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China to Lay High-Speed ​​Communications Cable to Europe Independent of US

    China’s state-owned telecommunications companies have launched a $500 million underwater fiber optic internet network project. It should connect Asia, the Middle East and Europe. This move is seen as a direct challenge to a similar project being implemented by the United States.

    What is known about the project

    The cable, called EMA (Europe-Middle East-Asia), is to become one of the most modern and longest submarine cable networks in the world. It will connect Hong Kong with the Chinese island province of Hainan before continuing to Singapore, Pakistan, Saudi Arabia, Egypt and France.

    This ambitious project is being carried out by China’s three main telecommunications operators:

    • China Telecom,
    • China Mobile Limited,
    • China Unicom.

    It will be manufactured and installed by HMN Technologies Co Ltd, a fast-growing cable firm formerly controlled by Huawei.Important! It is noteworthy that HMN Tech receives generous subsidies from the Chinese government for the implementation of the project, which indicates strong government support and direct interest of the country.

    Why is the EMA so important for China.

    The EMA cable is expected to bring several benefits to China.

    • First , it will provide ultra-fast connectivity between Hong Kong and the rest of the world, allowing seamless data transfer and communication.
    • Second , having their own Internet network will ensure that state-backed Chinese carriers are protected in case they are excluded from US-supported networks in the future, ensuring uninterrupted connections and communication channels.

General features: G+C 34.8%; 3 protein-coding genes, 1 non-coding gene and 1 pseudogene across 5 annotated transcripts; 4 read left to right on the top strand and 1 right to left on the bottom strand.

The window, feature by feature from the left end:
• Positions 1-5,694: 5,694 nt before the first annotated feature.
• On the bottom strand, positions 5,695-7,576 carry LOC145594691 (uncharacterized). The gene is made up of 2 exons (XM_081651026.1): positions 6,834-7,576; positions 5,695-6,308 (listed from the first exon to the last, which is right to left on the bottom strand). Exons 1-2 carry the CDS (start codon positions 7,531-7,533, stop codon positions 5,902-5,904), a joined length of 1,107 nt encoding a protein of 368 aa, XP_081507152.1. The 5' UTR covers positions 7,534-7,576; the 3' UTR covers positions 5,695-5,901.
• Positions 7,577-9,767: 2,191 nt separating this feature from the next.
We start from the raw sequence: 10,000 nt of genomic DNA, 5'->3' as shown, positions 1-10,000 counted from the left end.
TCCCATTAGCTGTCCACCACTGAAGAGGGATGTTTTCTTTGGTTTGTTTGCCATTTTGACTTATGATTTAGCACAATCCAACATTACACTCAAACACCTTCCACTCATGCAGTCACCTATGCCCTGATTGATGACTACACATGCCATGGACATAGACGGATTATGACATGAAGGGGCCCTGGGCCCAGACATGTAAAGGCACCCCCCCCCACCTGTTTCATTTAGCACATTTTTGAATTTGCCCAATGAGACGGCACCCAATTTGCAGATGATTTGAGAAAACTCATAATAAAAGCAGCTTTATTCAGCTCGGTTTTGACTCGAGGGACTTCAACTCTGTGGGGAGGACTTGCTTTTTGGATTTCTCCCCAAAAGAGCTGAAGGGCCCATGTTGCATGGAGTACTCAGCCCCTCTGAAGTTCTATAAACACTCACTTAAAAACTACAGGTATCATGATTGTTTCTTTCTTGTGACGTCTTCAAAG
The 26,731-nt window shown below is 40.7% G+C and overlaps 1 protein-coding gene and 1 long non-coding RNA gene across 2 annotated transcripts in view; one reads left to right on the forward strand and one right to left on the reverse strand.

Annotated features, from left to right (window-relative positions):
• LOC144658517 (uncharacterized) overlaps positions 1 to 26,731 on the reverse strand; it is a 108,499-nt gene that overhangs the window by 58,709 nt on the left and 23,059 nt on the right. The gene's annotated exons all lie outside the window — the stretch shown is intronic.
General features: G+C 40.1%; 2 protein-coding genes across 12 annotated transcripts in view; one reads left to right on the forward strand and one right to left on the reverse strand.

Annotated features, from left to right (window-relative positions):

The confrontation between the superpowers is growing

    The move comes amid escalating tensions between China and the US, with Washington actively seeking to block Beijing’s involvement in global cable infrastructure projects. The US government is concerned that Beijing could potentially intercept all Internet traffic passing through the cables it manufactures and installs, and over the past four years has thwarted several Chinese submarine cable projects that were intended to include US interests.

    • For example, Washington has blocked licenses for new private undersea cables that would connect the United States to Hong Kong, including projects led by tech giants like Google and Amazon.
    • The EMA project also has to compete with another cable being built by the American company SubCom LLC, which runs along a similar route. The SeaMeWe-6 line will connect Singapore with France via Pakistan, Saudi Arabia, Egypt and other countries.
    • The U.S. Department of Commerce sanctioned HMN Tech in December 2021, alleging that the company was about to acquire American technology to help upgrade communications channels for China’s People’s Liberation Army.

    Interesting fact! At first, the SeaMeWe-6 consortium included a Chinese trio of operators and HMN Technologies as a contractor, but due to pressure from the US government, the work was entrusted to SubCom.

    Information artery

    Submarine cables are vital to international Internet traffic, carrying over 95% of all data . These high-speed links are traditionally owned by groups of telecommunications and technology companies that pool their resources to ensure uninterrupted data transmission around the world.

    However, with the growing vulnerability of these cables to espionage and sabotage, they have become another tool of influence in the escalating rivalry between the United States and China. Both countries compete for dominance in advanced technologies that could determine economic and military advantage in the coming decades.

    Completion of the EMA cable is expected by the end of 2025, and this is likely to have significant implications for the ongoing technology rivalry between China and the United States. As both superpowers continue to invest in advanced technology and infrastructure projects, the struggle for dominance in global communications and communication shows no signs of fading away.